Resources diminishing fast in Lebanon
Shattered glass frames the entrance to the Dar al-Hikmah hospital following Israeli airstrikes August 2, 2006 in Baalbek, Lebanon.
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KAI RYSSDAL: It's much too soon to say there's a deal, but diplomats at the United Nations are saying today there could be a ceasefire in Lebanon by tomorrow afternoon. Israeli leaflets dropped on Beirut today warned residents to leave or be bombed. Any pause in the fighting would be welcome news to Lebanese who are running short of pretty much everything. Ben Gilbert reports help is just over the horizon, but it's not getting any closer.
BEN GILBERT: In a building in downtown Beirut, hundreds of tired looking bureaucrats are working 'round the clock at government's Higher Relief Council. Their job is to keep aid supplies coming in and essential services running. Wissam Zahabi works on the most important service that's in jeopardy right now, electricity.
WISSAM ZAHABI: "We're in a bad situation. We're having electricity rationing, and in some areas we have four hours, on others we have six."
Wissam Explains that electricity is short because early in the war Israel knocked out one of Lebanon's five power plants, along with much of the fuel oil and Diesel supplies. These two products power electrical stations around the county. And Zahabi says the reserves won't last long.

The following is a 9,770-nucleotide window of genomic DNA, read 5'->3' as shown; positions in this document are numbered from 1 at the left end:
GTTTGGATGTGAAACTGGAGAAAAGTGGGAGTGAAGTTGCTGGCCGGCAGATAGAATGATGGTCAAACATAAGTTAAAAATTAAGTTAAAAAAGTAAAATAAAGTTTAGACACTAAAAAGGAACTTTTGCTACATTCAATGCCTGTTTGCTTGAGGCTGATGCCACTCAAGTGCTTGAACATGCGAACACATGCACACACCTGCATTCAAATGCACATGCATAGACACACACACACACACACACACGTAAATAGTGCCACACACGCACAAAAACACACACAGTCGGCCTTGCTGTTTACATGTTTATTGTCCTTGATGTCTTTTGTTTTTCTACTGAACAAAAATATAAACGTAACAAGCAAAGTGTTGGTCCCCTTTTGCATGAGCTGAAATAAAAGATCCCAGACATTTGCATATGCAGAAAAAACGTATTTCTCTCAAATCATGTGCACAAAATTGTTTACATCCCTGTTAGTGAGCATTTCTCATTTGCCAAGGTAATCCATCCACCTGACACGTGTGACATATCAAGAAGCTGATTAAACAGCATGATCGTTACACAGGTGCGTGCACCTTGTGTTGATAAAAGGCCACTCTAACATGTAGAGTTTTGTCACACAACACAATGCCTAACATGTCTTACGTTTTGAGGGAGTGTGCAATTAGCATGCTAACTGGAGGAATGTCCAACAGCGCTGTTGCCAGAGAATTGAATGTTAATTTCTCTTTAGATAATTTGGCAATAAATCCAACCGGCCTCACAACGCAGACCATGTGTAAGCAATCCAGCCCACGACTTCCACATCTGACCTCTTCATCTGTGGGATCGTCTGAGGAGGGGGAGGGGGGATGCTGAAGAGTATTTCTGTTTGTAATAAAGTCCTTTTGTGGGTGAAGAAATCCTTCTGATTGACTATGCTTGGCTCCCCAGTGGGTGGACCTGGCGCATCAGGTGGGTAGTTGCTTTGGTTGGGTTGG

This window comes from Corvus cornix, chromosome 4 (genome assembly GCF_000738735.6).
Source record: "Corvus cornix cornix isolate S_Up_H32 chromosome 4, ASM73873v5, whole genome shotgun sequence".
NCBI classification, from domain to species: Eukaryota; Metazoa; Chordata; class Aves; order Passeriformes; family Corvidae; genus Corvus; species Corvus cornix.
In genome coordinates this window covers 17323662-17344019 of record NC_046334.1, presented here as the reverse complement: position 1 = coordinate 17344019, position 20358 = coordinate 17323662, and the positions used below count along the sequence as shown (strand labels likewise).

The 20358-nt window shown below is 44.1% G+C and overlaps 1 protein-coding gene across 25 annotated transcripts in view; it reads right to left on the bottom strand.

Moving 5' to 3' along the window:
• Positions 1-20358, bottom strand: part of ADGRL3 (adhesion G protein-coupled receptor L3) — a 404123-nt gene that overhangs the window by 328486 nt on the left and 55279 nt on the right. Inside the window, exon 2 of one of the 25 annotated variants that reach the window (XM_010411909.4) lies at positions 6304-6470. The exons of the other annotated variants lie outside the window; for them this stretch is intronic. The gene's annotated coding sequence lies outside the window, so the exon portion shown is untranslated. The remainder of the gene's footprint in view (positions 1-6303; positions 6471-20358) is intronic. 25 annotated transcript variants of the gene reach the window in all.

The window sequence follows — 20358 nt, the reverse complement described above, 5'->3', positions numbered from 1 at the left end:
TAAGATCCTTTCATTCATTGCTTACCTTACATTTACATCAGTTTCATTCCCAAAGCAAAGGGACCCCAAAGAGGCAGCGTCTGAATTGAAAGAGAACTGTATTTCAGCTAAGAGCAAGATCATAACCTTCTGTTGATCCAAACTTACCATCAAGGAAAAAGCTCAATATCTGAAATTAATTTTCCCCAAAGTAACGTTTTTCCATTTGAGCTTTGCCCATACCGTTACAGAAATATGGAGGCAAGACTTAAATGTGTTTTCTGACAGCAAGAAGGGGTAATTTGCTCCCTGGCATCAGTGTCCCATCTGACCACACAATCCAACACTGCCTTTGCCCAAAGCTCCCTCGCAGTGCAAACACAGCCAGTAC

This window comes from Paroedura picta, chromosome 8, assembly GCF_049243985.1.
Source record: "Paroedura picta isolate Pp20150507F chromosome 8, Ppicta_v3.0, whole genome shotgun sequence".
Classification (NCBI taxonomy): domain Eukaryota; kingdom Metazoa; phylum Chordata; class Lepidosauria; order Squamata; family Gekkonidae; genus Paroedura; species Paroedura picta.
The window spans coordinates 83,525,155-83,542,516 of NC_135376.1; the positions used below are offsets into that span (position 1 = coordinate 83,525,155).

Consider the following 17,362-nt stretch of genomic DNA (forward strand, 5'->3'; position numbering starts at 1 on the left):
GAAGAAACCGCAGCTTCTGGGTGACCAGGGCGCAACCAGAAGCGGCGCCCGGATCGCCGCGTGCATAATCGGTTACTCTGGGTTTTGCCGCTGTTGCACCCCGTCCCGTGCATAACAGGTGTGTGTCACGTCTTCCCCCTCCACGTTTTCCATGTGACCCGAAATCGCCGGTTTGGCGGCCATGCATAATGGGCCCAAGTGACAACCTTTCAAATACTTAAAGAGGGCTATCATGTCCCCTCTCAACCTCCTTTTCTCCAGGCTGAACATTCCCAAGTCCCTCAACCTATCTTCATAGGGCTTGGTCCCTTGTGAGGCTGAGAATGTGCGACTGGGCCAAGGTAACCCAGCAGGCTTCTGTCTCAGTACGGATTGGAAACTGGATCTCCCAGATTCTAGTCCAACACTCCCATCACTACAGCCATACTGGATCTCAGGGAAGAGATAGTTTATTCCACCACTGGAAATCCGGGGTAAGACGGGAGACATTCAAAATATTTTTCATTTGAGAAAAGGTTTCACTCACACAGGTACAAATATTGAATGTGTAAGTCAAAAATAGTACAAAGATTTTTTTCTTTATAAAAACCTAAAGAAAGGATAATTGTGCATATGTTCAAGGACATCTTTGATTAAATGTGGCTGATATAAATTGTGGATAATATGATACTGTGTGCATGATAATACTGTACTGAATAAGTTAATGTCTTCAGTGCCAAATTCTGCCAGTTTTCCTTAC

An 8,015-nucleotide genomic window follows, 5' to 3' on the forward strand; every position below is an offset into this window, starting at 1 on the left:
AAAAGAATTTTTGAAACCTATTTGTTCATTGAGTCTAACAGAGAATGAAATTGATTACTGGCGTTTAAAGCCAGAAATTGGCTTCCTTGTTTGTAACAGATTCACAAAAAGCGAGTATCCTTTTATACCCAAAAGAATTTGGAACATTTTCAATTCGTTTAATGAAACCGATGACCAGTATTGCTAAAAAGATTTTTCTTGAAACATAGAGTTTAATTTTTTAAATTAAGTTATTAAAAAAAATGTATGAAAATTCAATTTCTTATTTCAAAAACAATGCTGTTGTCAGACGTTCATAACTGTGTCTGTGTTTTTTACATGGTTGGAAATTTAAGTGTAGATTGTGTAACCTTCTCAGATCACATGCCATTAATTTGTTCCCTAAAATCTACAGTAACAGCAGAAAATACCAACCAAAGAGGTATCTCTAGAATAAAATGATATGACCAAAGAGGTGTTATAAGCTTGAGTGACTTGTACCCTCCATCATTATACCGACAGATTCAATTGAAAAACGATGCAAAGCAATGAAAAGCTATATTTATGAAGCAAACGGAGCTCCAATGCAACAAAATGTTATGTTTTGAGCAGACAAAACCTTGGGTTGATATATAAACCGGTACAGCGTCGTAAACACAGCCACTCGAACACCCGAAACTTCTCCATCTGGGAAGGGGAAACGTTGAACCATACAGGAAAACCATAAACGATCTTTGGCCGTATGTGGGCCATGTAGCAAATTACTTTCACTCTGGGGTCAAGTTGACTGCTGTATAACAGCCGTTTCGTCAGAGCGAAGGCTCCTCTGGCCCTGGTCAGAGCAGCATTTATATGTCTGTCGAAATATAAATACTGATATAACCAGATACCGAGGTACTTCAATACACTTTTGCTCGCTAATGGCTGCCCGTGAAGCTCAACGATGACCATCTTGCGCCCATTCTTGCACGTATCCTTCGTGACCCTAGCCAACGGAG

ZAHABI:"Probably depends on rationing, severe case, not more than one week probably, not more than one week."
Zahabi is frustrated because there are two tankers in Cyprus filled with more than 80 million gallons of fuel. They're supposed to come to Lebanon. But the Greek ship Aphrodite and the Norwegian owned Tom Gunhill, aren't moving despite several guarantees.
The US Navy offered to escort the ships. The Lebanese government guaranteed their safety. And the Israeli Defense Forces e-mailed the United Nations saying they would not attack the ships. But they're still docked in Cyprus awaiting formal written assurances from Israel.
TOM GUNHILL:"We don't have yet safe passage, and captains are refusing to enter into Lebanese waters."
But there is hope. Syria is sending some energy over transmissions lines to Lebanon. And Algeria has dispatched an empty tanker to Cyprus to offload the fuel and take it to Lebanon. But until it arrives, the situation continues to deteriorate.
George Tomey, the vice president of American University in Beirut, and he says the school's hospital is facing a critical shortage of fuel.
GEORGE TOMEY:"It's not like a shop where you can close up and go home, if you want to close hospital you have to discharge the patients properly. But what about patients on respirators and critical care areas, it's a very, very sad situation."
Tomey says if the fuel runs out, heart monitors will not work, surgeons won't be able to operate, and refrigerated drugs will spoil. Similar situations could develop at hospitals around Lebanon.
The World Health Organization has warned that if fuel doesn't arrive soon, up to 60 percent of country's hospitals will have to close at a time of rising casualties.
In Beirut, I'm Ben Gilbert for Marketplace.